Civil and Commercial Mediation covers a very broad spectrum of disputes between business and/or individuals. This can range from breach of a commercial contract between two businesses to a boundary dispute between neighbours. It would also cover disputes based on negligence.
Commercial mediation is often a more formal process with legal representatives and the use of the shuttle mediation style. This type of mediation would normally take place over one day and can be arranged very quickly if all parties are available.
The normal steps in the process would include:
- parties decide to mediate and choose a mediator, date and venue
- the mediator will send out a draft agreement to cover the mediation process and invite the parties to agree a bundle of documents to be sent to the mediator
- as well as the bundle parties can send the mediator confidential information that they do not want the other party to see
- The mediator will read the papers and speak to both side before the day
- the parties sometimes exchange ‘position statements’ setting out their positions on the claim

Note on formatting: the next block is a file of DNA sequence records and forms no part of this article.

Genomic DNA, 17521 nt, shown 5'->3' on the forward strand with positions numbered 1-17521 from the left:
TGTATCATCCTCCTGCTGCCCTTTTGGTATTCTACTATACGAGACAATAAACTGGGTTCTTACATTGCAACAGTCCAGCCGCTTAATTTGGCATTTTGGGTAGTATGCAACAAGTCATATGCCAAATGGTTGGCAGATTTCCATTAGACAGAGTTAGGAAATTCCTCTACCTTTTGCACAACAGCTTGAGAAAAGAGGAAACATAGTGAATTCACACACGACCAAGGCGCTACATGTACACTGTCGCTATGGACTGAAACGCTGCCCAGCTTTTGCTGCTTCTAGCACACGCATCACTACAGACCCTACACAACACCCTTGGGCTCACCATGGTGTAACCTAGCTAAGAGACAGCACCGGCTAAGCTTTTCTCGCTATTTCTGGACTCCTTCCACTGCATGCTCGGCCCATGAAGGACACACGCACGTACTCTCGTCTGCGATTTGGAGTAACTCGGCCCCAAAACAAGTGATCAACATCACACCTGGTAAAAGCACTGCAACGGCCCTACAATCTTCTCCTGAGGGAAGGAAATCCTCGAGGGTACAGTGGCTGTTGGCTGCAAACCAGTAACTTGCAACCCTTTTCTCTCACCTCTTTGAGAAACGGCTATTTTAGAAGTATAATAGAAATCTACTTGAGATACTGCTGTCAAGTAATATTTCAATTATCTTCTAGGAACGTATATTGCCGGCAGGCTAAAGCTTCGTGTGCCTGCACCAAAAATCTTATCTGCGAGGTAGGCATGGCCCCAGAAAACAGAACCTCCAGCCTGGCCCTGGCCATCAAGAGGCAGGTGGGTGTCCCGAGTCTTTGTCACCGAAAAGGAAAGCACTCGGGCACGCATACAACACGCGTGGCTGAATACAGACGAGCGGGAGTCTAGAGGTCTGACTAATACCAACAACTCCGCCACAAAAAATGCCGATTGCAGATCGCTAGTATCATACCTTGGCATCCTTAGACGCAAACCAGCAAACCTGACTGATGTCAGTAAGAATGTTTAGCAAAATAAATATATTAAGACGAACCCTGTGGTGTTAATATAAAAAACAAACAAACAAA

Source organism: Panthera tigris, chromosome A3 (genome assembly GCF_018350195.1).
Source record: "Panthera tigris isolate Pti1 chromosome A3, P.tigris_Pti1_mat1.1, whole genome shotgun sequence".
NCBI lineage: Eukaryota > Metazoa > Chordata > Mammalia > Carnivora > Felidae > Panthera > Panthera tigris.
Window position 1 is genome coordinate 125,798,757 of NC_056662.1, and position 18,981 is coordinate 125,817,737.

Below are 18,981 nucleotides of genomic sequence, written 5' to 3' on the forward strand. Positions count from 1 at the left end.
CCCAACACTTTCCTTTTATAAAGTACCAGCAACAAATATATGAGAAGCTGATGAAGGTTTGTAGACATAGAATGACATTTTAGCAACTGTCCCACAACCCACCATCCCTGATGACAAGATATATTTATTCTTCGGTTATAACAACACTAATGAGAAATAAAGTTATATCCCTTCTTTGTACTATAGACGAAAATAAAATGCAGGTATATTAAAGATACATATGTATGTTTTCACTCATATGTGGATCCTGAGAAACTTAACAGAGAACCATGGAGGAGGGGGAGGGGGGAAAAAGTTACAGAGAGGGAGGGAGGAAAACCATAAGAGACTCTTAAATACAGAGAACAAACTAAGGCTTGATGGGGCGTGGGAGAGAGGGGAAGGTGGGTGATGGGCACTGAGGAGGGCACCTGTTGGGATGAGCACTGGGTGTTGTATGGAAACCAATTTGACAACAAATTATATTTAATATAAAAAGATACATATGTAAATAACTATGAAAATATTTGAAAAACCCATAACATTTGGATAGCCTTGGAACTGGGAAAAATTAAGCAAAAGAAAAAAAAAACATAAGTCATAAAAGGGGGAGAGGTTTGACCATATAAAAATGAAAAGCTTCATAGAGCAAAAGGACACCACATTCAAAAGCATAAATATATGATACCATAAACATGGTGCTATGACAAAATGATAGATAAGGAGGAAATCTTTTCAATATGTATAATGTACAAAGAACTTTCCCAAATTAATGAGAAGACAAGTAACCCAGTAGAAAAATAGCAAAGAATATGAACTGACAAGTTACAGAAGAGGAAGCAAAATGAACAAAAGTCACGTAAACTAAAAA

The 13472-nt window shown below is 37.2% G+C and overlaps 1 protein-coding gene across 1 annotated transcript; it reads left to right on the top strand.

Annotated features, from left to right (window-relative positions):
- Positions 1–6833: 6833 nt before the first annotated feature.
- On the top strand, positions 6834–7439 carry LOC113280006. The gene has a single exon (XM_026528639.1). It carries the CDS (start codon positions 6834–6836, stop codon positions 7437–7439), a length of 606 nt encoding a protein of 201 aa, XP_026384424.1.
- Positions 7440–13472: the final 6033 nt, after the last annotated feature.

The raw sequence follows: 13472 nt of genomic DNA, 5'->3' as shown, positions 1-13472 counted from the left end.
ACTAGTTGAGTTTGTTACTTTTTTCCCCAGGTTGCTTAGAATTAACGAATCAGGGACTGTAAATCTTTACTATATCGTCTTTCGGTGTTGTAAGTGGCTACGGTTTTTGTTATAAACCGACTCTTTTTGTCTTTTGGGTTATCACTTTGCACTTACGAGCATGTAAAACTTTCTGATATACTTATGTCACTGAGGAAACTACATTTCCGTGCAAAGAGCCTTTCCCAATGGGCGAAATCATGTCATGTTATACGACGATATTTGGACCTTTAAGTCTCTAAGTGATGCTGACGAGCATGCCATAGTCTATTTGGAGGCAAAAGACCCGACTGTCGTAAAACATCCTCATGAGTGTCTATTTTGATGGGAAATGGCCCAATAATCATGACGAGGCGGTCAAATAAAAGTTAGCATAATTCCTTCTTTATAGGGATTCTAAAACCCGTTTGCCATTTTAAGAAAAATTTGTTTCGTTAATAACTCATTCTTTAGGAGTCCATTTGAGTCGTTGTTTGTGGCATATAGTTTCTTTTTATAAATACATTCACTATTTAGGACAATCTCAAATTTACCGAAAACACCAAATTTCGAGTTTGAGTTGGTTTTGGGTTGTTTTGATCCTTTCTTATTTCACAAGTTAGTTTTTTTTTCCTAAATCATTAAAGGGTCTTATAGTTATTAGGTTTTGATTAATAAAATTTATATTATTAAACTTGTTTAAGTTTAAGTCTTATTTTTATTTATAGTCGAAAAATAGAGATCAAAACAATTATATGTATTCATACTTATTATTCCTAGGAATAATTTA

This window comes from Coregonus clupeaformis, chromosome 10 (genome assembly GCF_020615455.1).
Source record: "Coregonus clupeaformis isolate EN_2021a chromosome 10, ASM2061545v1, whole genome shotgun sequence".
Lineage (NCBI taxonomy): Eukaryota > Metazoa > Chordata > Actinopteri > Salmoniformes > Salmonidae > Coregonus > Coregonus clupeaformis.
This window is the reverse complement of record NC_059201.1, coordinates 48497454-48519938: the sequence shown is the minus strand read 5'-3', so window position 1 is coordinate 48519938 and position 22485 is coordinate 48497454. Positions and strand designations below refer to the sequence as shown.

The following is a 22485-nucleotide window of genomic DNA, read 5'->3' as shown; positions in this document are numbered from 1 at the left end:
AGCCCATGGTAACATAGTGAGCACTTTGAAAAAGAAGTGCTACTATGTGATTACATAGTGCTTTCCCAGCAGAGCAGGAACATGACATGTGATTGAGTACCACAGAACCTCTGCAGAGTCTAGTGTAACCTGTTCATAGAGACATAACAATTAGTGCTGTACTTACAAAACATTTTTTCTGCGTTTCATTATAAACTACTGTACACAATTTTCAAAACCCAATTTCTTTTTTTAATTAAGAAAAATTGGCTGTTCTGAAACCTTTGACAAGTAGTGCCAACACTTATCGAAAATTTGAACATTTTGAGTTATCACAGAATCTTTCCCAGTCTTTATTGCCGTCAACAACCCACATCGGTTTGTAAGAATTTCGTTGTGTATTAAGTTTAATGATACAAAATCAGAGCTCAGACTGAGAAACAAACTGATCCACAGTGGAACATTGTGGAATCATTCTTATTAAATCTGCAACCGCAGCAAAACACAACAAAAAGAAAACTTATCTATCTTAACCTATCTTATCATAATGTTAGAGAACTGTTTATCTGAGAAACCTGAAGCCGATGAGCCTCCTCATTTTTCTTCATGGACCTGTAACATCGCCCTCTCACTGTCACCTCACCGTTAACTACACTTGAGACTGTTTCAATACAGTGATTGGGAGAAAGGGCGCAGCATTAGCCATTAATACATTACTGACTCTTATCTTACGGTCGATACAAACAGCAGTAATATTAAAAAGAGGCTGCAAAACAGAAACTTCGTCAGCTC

- On the day, after saying hello, there is normally an joint opening meeting where both sides can put their positions to the other – this sometimes leads to a helpful discussion about any outstanding matters.
- Usually after the opening the parties will go to seperate rooms and the mediator will shuttle between them. The mediator will explore with both sides the strengths and weaknesses of the cases and more importantly what is important to each side for any deal and possible ways that a settlement may be reached
- The process is flexible and can involve further joint meetings either of everyone or say just the lawyers or clients with the mediator.
- Often the mediator will take offers from one party to the other
- Hopefully a settlement will be reached on the day and a binding agreement signed recording that settlement.
The process is normally confidential (by means of the Mediation Agreement ) and when the mediator is with each party what they are told is confidential and will not be repeated to the other side unless permission is given. This is to encourage the parties to be open and honest with the mediator about what is really important and the possible deals that could be done.
The process is also ‘without prejudice’ to any court proceeding on the matter. That allows a participant to give way on a point in order to explore a potential settlement but if a settlement is not reached the judge will not know that the concession was made in the mediation and the party can still argue the point.